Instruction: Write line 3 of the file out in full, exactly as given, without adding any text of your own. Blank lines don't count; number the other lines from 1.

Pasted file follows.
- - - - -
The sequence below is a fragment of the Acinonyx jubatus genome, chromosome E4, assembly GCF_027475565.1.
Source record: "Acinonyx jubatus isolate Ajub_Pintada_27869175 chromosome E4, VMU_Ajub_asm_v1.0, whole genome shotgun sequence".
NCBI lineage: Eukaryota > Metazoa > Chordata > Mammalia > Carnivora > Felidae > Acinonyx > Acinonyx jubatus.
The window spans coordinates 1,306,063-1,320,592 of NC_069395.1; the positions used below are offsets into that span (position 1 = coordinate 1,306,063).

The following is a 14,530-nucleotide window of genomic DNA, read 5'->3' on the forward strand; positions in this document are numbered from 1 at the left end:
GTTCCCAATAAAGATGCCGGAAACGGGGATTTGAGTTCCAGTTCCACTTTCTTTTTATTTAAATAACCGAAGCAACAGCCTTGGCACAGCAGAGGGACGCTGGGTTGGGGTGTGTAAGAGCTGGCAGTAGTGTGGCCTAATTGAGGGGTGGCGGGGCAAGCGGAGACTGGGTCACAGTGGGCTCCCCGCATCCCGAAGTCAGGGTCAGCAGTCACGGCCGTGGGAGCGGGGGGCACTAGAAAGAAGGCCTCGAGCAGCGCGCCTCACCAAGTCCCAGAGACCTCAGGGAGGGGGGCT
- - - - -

NCBI lineage: Eukaryota > Metazoa > Chordata > Mammalia > Carnivora > Felidae > Acinonyx > Acinonyx jubatus.